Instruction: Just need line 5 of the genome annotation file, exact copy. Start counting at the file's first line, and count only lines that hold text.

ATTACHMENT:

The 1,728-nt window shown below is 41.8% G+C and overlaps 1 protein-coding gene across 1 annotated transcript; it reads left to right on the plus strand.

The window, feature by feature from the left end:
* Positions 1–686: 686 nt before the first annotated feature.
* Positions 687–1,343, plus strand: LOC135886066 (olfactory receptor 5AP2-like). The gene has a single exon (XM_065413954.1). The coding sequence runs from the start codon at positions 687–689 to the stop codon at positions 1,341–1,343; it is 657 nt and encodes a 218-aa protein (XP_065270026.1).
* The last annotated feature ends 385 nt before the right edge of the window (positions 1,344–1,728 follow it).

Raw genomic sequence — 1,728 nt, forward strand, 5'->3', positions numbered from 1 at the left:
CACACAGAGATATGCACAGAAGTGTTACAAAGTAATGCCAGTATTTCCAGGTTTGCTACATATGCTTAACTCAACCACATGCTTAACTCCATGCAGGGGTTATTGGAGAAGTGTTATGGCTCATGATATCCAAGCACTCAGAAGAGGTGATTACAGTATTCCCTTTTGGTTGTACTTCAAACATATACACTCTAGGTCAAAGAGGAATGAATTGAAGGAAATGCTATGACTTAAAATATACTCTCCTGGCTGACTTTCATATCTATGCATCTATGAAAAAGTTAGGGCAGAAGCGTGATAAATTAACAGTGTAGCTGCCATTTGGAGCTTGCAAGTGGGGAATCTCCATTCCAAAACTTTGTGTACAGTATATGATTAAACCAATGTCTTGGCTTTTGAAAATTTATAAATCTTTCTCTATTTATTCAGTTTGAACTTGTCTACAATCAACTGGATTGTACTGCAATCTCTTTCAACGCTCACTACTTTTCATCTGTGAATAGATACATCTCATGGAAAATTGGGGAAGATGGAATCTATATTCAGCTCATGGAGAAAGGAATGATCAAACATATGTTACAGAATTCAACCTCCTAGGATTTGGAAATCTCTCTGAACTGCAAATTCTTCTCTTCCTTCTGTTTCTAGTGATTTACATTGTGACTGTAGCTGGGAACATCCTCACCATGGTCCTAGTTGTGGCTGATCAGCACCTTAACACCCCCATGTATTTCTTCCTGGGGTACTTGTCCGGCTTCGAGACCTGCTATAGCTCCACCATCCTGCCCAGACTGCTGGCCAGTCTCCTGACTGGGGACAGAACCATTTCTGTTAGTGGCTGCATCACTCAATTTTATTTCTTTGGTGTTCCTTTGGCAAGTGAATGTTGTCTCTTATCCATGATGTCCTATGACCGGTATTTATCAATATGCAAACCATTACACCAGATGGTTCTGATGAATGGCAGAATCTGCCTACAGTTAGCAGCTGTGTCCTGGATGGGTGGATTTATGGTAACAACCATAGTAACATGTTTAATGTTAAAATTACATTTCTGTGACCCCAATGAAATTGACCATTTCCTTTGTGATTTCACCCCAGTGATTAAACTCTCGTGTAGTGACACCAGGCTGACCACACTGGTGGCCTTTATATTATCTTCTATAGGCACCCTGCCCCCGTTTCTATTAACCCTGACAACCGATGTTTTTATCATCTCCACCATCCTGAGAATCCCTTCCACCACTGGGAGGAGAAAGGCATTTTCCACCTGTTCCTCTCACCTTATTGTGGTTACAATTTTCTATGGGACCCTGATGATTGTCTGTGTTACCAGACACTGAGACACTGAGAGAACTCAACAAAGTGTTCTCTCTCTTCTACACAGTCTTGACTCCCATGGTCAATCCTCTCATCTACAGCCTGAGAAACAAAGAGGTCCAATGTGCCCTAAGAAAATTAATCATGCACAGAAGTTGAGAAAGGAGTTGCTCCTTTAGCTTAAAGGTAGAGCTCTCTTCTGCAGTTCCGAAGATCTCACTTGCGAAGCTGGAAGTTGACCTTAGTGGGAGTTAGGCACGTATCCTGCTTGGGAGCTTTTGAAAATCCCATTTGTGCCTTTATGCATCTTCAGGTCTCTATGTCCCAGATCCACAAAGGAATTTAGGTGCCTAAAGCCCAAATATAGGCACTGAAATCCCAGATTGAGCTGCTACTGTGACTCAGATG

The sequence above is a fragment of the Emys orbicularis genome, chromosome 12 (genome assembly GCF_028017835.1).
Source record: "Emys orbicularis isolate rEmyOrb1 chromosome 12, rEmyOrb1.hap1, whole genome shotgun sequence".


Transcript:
* The last annotated feature ends 385 nt before the right edge of the window (positions 1,344–1,728 follow it).